I don’t think anyone is questioning the historical scoring pedigree of Dustin Martin. We know that he’s the most damaging pure footballer in the game on his day. More often than not, when he dominates, the Tigers win, and he posts strong fantasy footy digits. But what will this coming season hold for him? An average of 81 in AFLFantasy/DreamTeam has him ranked tenth for averages and sixth for SuperCoach for forwards. This is important because after his firing tons in rounds one and two in the final fourteen games, he averaged 76 in AFLFantasy/DreamTeam and 85 in SuperCoach. So even with a poor last few months, he’s still towards the top tier of options.
There seems a consensus across the fantasy community that Mitch Duncan, Tim Taranto and Josh Dunkley are the clear top three forwards in the game if they can stay fit. However, the diversity of opinion of who’s the next best five or six forwards can include 15 -20 different players depending on the format. The upside for those considering Dusty is that he is still ranked in the top areas of the forward line even off a frustrating season. So what happens if he has some scoring increase? Based on history, he’s a safe and durable 90-95 in AFLFantasy/DreamTeam and 95-100 in SuperCoach. That should be enough to lock him as a top 10 forward.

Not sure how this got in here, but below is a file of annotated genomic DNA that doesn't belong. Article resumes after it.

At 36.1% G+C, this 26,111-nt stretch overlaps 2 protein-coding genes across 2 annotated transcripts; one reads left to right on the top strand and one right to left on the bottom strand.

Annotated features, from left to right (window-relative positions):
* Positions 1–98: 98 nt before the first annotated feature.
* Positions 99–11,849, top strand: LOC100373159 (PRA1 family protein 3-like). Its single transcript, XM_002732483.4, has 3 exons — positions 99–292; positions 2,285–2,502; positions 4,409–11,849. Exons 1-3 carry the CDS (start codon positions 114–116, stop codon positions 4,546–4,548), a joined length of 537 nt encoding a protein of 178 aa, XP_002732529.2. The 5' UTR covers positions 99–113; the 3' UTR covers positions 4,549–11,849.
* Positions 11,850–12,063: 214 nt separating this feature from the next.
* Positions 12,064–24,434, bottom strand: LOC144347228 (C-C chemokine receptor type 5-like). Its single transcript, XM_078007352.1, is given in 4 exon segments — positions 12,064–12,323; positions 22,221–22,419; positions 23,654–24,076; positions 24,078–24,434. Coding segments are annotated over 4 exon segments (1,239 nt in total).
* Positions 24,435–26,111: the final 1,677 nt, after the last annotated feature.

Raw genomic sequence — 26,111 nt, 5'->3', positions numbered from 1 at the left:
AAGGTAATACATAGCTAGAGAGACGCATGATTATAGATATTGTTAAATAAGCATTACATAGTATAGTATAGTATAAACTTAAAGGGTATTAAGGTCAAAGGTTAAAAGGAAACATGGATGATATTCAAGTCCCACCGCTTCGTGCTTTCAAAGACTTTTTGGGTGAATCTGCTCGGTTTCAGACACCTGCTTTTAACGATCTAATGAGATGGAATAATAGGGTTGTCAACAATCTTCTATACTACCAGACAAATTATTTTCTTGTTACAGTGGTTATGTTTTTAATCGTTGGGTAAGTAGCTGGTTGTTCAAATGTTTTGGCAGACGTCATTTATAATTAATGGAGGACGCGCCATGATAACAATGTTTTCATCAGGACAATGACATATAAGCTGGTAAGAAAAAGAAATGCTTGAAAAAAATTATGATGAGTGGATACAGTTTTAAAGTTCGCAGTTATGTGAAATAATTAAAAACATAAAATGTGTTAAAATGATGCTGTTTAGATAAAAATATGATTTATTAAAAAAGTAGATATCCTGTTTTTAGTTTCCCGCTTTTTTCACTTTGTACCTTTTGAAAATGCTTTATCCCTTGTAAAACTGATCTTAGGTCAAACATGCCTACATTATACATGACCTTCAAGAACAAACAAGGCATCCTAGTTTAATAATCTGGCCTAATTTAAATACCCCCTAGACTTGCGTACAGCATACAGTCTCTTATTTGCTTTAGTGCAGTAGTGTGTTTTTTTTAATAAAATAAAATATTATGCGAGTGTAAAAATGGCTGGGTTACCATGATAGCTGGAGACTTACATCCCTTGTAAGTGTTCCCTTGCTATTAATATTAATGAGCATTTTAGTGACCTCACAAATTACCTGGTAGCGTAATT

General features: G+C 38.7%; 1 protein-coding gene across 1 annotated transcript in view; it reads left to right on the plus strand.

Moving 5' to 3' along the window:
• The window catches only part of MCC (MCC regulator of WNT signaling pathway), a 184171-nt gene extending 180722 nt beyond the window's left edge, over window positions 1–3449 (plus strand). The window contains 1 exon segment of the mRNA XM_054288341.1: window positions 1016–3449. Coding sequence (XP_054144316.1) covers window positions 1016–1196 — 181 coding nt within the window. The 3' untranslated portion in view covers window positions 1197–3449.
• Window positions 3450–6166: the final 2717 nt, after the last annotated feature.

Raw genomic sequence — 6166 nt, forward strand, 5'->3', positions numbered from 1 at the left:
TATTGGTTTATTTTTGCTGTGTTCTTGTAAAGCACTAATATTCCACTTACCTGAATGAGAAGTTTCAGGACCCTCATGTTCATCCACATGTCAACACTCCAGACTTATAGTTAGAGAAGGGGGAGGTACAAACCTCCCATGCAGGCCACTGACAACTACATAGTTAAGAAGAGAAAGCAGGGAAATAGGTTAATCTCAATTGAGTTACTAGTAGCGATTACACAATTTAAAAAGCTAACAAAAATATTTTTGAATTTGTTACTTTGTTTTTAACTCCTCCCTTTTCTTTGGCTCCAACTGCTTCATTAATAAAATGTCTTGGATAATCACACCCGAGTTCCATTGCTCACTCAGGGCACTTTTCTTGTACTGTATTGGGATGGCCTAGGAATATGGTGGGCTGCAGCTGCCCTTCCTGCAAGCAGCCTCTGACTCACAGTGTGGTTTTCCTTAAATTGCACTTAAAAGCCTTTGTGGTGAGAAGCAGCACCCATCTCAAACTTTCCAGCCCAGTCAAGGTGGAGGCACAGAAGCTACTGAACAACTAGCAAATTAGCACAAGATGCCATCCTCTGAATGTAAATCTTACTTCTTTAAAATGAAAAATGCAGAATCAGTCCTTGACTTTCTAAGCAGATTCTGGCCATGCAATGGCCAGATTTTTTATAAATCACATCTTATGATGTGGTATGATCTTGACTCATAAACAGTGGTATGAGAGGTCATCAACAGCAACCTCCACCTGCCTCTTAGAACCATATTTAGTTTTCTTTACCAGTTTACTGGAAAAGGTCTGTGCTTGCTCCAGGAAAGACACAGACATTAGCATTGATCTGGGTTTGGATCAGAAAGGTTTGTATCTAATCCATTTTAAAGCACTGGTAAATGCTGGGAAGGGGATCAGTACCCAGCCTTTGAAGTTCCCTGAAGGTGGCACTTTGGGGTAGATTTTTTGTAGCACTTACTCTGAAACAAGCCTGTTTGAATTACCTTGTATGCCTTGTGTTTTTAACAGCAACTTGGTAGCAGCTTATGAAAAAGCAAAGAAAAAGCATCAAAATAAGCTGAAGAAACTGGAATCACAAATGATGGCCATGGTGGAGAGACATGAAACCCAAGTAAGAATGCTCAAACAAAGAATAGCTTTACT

Even getting back to just good level dusty will be enough to be in the conversation of top forwards. But I wonder if the most damaging days of fantasy scoring are behind him? Specifically, in AFLFantasy/DreamTeam where it’s just pure volume and no scoring inflation due to impact. Over the past two seasons in these formats, he’s had just three games where he’s scored above 120, and that’s including making the 1.25 adjustment. So if the ceiling is gone, at least in those formats, he might be value, but he also might not burn you by passing on him as a starter and be a premium you can take on.
Dusty gets on a hot run every season, and if you can time owning him during that, it’ll offset any of the other games. For example, in 2020, between rounds 7-14 last year, he averaged an adjusted 105.3 in AFLFantasy and 114 in SuperCoach.The year prior, in 2019, in between rounds 9-15, he averaged 119 in AFLFantasy/DreamTeam and 106 in SuperCoach. Every year Dusty this and pops a monster ceiling game. The trend for coaches is that it often happens after the first 6-7 weeks. of the season ;).
In AFLFantasy, there’s some value there. But for some coaches, it may not be enough, especially if the format allocate 1-2 ‘must have’ DPP’s like Josh Kelly was last year. I don’t see a vast number of DreamTeam coaches reaching for him. If anything, he’ll be an upgrade target as coaches look to back in Mitch Duncan, Tim Taranto, and Josh Dunkley early. Over his career, SuperCoach has been his format, and he has to be a consideration for a starting squad at the very least. For me, it doesn’t suit my current structure. But I’ve got an eye on him.
On draft boards, he’ll be someone’s F1. The question is, just how early? Especially after Mitch Duncan, Tim Taranto and Josh Dunkley are gone. In SuperCoach, I can see him leaving draft boards ranging from the third round and into no later than the fourth. In AFLFantasy, it’s probably sliding another ten picks. So from the early fourth to late fifth at the latest.